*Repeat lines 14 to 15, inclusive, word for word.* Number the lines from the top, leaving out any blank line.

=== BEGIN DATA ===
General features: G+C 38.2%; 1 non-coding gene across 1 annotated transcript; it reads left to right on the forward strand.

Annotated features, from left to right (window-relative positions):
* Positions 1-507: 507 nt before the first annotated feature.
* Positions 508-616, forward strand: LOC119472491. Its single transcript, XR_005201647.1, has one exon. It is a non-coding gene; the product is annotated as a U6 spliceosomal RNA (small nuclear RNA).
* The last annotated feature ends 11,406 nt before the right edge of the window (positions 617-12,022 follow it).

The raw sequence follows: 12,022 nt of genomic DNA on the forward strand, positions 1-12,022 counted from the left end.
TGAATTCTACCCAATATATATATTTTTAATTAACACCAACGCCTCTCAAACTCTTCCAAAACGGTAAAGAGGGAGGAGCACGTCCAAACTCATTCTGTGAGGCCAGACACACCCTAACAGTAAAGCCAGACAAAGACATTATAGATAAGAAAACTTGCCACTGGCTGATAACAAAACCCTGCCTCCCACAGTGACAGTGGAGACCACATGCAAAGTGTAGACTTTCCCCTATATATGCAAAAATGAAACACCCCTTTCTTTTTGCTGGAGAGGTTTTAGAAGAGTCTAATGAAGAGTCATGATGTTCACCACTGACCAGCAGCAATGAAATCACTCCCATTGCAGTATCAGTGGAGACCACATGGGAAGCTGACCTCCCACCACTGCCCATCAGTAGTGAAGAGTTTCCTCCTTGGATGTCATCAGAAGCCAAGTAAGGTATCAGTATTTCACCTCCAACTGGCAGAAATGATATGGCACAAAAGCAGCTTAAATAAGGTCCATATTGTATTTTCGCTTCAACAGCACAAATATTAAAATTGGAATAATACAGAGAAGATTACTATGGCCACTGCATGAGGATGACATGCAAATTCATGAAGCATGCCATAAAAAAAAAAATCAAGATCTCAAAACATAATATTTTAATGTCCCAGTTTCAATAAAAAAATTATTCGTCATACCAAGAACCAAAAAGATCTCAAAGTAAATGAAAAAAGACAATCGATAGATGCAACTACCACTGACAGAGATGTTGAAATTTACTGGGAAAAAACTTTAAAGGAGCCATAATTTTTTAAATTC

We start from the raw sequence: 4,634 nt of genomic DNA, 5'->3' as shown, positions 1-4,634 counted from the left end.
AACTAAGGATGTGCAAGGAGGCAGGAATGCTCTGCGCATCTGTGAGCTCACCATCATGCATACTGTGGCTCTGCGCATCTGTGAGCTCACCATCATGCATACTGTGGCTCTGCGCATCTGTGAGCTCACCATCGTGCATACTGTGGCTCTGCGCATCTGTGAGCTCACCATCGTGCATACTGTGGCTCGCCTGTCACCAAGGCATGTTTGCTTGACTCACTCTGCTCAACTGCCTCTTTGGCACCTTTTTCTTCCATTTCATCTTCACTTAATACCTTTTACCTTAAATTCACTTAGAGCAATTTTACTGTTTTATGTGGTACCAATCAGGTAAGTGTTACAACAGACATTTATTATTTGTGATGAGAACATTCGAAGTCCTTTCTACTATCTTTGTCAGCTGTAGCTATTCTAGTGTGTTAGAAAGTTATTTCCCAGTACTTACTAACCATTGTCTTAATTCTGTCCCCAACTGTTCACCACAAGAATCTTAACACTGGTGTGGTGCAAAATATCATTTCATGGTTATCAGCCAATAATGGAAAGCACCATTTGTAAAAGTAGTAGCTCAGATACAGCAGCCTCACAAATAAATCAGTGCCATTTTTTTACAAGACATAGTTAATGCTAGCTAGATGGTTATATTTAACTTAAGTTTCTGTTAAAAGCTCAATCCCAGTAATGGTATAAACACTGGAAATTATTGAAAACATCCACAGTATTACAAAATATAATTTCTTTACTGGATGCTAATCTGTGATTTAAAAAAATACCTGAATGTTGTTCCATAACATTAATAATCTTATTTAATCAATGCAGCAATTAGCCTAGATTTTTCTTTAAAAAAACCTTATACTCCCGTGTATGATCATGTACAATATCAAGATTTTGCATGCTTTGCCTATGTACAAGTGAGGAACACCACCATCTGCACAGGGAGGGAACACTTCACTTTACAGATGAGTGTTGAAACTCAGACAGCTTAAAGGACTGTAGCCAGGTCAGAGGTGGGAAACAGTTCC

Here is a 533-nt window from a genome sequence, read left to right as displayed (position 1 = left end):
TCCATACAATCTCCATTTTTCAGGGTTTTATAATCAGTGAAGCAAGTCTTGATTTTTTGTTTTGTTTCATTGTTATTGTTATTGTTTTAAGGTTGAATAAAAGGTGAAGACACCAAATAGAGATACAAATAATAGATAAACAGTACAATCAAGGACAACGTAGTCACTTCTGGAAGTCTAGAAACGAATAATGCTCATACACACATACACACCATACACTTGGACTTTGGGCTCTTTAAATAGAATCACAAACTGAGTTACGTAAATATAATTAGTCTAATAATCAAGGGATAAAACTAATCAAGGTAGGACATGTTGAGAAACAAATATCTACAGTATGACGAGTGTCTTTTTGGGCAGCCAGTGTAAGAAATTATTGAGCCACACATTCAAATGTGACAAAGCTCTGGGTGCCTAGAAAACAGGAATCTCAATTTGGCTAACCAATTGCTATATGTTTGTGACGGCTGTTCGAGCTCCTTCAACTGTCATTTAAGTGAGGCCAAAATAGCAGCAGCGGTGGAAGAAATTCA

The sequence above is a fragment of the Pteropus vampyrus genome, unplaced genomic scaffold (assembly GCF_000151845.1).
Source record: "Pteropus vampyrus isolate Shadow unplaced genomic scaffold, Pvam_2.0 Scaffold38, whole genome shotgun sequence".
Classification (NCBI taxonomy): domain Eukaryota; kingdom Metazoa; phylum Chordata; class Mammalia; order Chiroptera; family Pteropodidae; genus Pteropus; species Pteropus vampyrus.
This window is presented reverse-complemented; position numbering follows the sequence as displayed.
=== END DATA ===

Classification (NCBI taxonomy): domain Eukaryota; kingdom Metazoa; phylum Chordata; class Mammalia; order Chiroptera; family Pteropodidae; genus Pteropus; species Pteropus vampyrus.
This window is presented reverse-complemented; position numbering follows the sequence as displayed.